Estampas de la raza/Prints for the People: The Romo Collection
Raul Caracoza, Young Frida (Pink), 2006, screen print, image: 36 1/8 x 26 1/8 in., Collection of the McNay Art Museum, Gift of Harriett and Ricardo Romo, 2009.42, © 2013 Raul Caracoza
East Building, Level B, Meymandi Exhibition Gallery
April 13–July 27, 2014
Estampas de la raza/Prints for the People: The Romo Collection chronicles the unique heritage, history, and experience of contemporary Mexican American and Latino artists. Estampas (Spanish for prints) de la raza (the race or the people, often referring to Mexican and U.S. heritage) is the first comprehensive examination of contemporary Mexican American and Latino prints, their intrinsic relevance, and their place in the context of American art and the history of printmaking.
San Antonio–based collectors Harriett and Ricardo Romo, among the most important collectors of Chicano art in the United States, have built an impressive collection of contemporary prints. This exhibition features 61 works, part of a larger gift from the Romo Collection to the McNay Art Museum.
Ranging in date from 1984 to 2011, the works in the exhibition embody social, political, and economic issues, as well as explorations of identity and race, faced by Mexican American and Chicano/a artists. The exhibition is organized thematically in the following sections: the melding of Mexican and American cultures; Hispanic icons Frida Kahlo, Che Guevara, and César Chávez; the struggle for equality and labor rights; the search for Mexican American identity; and the influence of Latino culture on contemporary American life and art.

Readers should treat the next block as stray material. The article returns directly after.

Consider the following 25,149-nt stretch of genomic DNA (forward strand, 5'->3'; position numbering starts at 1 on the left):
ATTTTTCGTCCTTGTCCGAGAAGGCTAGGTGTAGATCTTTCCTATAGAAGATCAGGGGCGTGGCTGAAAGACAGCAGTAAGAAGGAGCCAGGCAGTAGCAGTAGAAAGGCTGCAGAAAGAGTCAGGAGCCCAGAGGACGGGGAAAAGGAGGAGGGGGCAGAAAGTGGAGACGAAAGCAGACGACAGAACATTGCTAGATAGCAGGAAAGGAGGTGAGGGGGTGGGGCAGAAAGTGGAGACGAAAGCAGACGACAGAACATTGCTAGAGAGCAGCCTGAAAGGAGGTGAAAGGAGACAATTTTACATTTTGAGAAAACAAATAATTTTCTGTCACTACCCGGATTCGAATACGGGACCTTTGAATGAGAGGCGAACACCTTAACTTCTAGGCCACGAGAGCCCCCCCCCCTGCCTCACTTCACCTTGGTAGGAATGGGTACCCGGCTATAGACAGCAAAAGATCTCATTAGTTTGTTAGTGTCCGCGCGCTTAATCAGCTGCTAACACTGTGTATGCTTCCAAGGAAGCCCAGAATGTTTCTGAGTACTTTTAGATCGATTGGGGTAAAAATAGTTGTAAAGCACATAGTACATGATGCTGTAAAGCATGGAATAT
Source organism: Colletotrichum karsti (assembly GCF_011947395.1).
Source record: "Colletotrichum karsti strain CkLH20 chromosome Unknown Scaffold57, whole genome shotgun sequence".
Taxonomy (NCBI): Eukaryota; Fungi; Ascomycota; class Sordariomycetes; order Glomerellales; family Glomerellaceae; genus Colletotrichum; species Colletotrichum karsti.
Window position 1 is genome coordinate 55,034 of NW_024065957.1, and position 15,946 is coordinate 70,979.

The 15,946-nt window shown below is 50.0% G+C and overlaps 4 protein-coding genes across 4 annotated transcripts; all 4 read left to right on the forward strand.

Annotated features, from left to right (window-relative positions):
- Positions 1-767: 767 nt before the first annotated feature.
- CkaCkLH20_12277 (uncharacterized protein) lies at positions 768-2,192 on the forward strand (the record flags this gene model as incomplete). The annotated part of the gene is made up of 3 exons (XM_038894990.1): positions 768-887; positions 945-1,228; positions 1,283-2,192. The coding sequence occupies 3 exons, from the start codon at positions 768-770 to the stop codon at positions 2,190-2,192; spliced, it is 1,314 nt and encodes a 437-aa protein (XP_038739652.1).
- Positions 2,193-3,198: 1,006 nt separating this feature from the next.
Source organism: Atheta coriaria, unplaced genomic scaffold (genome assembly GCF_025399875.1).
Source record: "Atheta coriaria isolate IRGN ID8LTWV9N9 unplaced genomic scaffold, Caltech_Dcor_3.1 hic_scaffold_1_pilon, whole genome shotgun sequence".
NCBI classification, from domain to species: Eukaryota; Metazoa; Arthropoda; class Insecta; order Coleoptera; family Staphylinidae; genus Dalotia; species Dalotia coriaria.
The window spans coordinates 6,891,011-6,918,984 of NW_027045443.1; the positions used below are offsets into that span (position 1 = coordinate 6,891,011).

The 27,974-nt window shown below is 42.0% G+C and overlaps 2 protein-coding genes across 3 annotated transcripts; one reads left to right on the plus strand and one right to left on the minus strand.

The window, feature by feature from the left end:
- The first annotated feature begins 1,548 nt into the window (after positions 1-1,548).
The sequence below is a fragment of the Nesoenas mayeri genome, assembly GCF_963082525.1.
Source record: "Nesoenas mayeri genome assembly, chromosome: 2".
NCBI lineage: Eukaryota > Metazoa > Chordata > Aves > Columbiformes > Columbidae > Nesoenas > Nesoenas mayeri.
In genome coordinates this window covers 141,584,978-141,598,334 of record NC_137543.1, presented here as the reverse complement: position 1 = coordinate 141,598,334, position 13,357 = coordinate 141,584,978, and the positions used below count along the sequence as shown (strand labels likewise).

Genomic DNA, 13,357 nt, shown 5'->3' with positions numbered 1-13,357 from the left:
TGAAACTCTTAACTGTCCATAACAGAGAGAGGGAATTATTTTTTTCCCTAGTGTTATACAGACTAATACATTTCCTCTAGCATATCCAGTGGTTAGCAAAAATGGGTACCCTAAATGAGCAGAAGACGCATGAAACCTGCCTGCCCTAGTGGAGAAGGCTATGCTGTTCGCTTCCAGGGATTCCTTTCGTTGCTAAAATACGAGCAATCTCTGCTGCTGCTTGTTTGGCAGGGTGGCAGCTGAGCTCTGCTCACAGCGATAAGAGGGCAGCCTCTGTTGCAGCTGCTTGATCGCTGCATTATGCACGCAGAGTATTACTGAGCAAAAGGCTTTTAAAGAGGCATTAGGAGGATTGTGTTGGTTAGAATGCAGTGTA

Organized by the McNay Art Museum. Lead sponsorship provided by the Elizabeth Huth Coates Charitable Foundation of 1992. In Raleigh support is provided by Lord Corporation. This exhibition is also made possible, in part, by the North Carolina Department of Cultural Resources; the North Carolina Museum of Art Foundation, Inc.; and the William R. Kenan Jr. Endowment for Educational Exhibitions.